(FOX 9) - Minnesota drivers may have seen extra DWI enforcements across the state since Thanksgiving. This weekend, they’ll see even more.
Patrols will be ramped up this Friday and Saturday as law enforcement prepares for the Christmas holiday, one that averages more drunk driving deaths than most other holidays.
While he was off duty last Christmas weekend, Trooper Gordon Shank was badly rear-ended by a drunk driver.
“I was at a dead stop, and I remember looking in my mirror and my head went forward and I’m like, ‘I just got hit. I can’t believe I just got hit," Shank said. “I got out of my car and he said, ‘I’m trying to figure out why you were stopped,’ and I said, ‘I’m at a red light,’ and then I could tell that he had been drinking. I could smell it and see it and I’m like, ‘this guy’s drunk.’"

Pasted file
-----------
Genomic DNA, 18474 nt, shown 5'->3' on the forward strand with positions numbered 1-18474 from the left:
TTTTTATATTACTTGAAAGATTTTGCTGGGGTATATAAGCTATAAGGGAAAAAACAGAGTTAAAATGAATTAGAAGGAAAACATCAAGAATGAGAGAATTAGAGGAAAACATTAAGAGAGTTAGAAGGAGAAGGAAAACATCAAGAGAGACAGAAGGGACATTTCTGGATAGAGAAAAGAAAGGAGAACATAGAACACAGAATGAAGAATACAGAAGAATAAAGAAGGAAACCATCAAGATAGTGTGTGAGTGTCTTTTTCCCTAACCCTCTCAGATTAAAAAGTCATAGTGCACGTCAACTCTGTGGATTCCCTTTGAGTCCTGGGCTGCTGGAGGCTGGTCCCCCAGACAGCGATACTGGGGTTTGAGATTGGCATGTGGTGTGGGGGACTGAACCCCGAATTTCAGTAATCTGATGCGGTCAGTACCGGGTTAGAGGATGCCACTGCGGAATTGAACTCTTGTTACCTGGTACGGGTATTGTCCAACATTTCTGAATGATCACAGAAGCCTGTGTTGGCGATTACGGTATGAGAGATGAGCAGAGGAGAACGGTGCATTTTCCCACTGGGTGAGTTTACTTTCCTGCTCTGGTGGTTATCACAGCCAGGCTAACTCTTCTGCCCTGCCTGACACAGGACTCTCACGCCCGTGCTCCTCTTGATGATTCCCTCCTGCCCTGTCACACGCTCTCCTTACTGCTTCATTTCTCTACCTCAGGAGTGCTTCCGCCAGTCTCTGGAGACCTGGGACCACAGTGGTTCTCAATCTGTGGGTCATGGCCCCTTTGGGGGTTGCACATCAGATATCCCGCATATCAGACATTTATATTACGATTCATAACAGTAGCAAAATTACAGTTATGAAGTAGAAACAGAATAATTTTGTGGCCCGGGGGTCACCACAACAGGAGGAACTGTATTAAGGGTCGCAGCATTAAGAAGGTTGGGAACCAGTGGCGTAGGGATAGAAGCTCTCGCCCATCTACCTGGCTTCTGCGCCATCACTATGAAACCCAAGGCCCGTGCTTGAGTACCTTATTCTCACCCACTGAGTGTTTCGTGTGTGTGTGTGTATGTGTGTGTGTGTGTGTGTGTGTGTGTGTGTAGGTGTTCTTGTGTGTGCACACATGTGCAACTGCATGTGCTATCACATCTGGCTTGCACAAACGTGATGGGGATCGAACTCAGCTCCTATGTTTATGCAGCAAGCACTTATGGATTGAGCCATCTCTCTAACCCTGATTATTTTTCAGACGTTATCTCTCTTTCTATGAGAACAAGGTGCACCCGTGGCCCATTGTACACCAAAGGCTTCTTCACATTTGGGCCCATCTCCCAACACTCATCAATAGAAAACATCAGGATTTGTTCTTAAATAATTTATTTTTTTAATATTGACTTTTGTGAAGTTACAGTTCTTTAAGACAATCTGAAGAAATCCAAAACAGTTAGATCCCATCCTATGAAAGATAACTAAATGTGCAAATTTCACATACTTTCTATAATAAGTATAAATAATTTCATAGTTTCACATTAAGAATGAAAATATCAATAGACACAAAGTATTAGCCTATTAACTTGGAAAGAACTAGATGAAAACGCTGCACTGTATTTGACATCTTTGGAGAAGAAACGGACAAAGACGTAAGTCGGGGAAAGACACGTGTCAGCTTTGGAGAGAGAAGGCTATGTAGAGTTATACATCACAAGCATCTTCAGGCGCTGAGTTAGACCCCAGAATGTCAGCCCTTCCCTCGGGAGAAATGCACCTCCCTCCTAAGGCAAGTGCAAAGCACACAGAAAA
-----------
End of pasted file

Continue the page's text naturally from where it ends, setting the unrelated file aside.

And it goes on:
Little did that driver know, he had crashed into the top DWI enforcer of 2012 and 2013. During those two years, Lieutenant Shank had made more drunk driving arrests than anyone else in Minnesota.
“I’ll never know, but of those 269 arrests, I believe I saved a life. I tell myself I did because I believe I did," he said.
The Minnesota Department of Public Safety reports that Christmas is one of the deadliest holidays when it comes to drunk driving. From 2013-2017, Christmas ranks high in the percentage of drunk driving-related fatalities (23.3 percent) during holidays, behind Labor Day (29.6 percent) and Halloween (26.7 percent).
Families who have lost loved ones say it makes the day almost unbearable.
“It’s terrible not only for me and my family, but for thousands of other families whose holidays have been destroyed forever," said Jon Cummings, who lost his son to a drunk driver.
Instead of going to holiday parties, every year Jon Cummings decorates a tree at his son's grave site.
“The holidays will never ever be the same again and for what? We all know better," Cummings said.
While Christmas ranks last out of major holidays for DWI arrests, the State Patrol says it's still too many.
“We don’t want to arrest anybody. We want people to plan ahead, but we’re out there and we want people to know that," Shank said.